Free Press Journal

Forget fish, healthy seaweeds coming



New Delhi : Seaweeds may soon become our culinary delight due to their high nutritional value and easy processing. Thanks to the first-ever pilot project by the government-funded scientists, seaweed, commonly called thread algae, found in abundance in Sunderban delta has been converted into power for use in making breads, cookies and ice creams.

It was part of a climate change project undertaken by the Council of Scientific Industrial Research (CSIR) aimed at generation of alternative livelihood for the coastal dwellers. The CSIR is now linking the villages with the bakeries and ice cream companies for sustainable income to the coastal dwellers.

The purpose is to help the coastal communities to come up with measures of mitigation and adaptation to climate change with stress on improving sustainable solutions for livelihood, says Dr J Sundaresan, lead scientist and coordinator of the CSIR.

In Sunderban, the thread algae (Enteromorpha intestinalis) is being used as a step in this direction, says Dr Abhijit Mitra, an expert on oceanography from the Department of Marine Science, University of Calcutta.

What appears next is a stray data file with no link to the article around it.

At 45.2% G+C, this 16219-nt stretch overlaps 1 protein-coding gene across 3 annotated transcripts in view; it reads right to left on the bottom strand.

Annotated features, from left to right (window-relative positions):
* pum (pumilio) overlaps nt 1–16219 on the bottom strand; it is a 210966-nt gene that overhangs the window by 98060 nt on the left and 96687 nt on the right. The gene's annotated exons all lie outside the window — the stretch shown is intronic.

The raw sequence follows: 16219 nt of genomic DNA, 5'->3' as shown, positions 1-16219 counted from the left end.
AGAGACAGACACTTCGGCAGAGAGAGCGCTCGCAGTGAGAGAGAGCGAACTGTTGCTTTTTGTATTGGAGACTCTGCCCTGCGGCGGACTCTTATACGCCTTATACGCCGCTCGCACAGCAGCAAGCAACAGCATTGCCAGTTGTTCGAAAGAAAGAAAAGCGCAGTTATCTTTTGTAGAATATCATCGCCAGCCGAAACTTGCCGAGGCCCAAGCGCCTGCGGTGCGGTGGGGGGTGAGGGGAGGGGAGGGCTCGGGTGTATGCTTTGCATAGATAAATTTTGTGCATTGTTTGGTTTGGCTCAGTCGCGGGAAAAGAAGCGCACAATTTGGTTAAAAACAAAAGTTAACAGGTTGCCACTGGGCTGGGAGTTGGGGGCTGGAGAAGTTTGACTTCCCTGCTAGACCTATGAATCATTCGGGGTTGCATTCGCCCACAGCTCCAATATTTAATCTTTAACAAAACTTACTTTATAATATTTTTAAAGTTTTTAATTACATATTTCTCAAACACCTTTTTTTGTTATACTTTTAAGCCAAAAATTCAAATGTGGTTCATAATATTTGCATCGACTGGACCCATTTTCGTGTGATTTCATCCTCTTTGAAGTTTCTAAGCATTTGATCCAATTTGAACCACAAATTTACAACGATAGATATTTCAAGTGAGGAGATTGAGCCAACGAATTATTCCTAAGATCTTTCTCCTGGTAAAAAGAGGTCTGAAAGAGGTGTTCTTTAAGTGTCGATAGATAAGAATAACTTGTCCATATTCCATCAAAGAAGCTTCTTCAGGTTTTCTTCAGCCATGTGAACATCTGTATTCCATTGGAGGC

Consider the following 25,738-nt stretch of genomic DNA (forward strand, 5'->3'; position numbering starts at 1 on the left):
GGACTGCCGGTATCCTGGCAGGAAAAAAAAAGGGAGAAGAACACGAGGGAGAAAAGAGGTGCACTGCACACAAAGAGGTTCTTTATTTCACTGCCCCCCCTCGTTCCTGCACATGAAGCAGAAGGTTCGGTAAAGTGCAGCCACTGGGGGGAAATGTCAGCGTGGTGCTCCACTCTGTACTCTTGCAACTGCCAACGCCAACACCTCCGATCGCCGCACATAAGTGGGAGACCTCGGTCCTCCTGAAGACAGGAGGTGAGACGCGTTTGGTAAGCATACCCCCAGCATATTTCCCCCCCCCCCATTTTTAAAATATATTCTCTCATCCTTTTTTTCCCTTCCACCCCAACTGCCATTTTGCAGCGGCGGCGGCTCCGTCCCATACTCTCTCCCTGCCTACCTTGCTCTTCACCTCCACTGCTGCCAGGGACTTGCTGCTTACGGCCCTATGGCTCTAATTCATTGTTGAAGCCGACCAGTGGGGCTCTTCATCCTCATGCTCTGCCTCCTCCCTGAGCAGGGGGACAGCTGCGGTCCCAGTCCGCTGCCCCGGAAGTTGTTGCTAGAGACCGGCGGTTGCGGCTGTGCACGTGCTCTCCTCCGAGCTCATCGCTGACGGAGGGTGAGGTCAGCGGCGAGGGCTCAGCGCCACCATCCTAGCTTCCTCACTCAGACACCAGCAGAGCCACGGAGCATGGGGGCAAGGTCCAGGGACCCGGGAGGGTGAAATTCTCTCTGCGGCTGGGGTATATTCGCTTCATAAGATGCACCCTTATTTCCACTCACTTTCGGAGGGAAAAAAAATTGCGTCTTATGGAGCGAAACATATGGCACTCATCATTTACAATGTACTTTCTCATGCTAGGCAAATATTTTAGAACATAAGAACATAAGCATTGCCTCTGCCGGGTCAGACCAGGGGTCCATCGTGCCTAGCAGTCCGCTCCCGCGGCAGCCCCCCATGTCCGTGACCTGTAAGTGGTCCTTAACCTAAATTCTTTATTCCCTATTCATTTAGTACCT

His team collects samples of the seaweed from the remote islands while sensitising the local communities on their importance and means of extraction in at least six villages in the area. The CSIR is forwarding the technique developed by the team to various coastal states to explore the seaweeds found in abundance at the sea shores.

Experts say seaweeds can be an excellent value addition in case of ice creams to reduce the nutritional deficiencies caused by sugar and artificial flavours as they can be enriched with wide rage of constituents such as iron and calcium as minerals, protein, with all essential amino acids, vitamins and fibre.

The technique perfected by the team involves extraction of the seaweed mass using steam to drip out seaweed bundled and tied up to a cloth suspended over steam. The green extract that starts pouring out is collected. As a team member underlined, the technique is not expensive or hi-tech since it has been developed for the target communities with low means.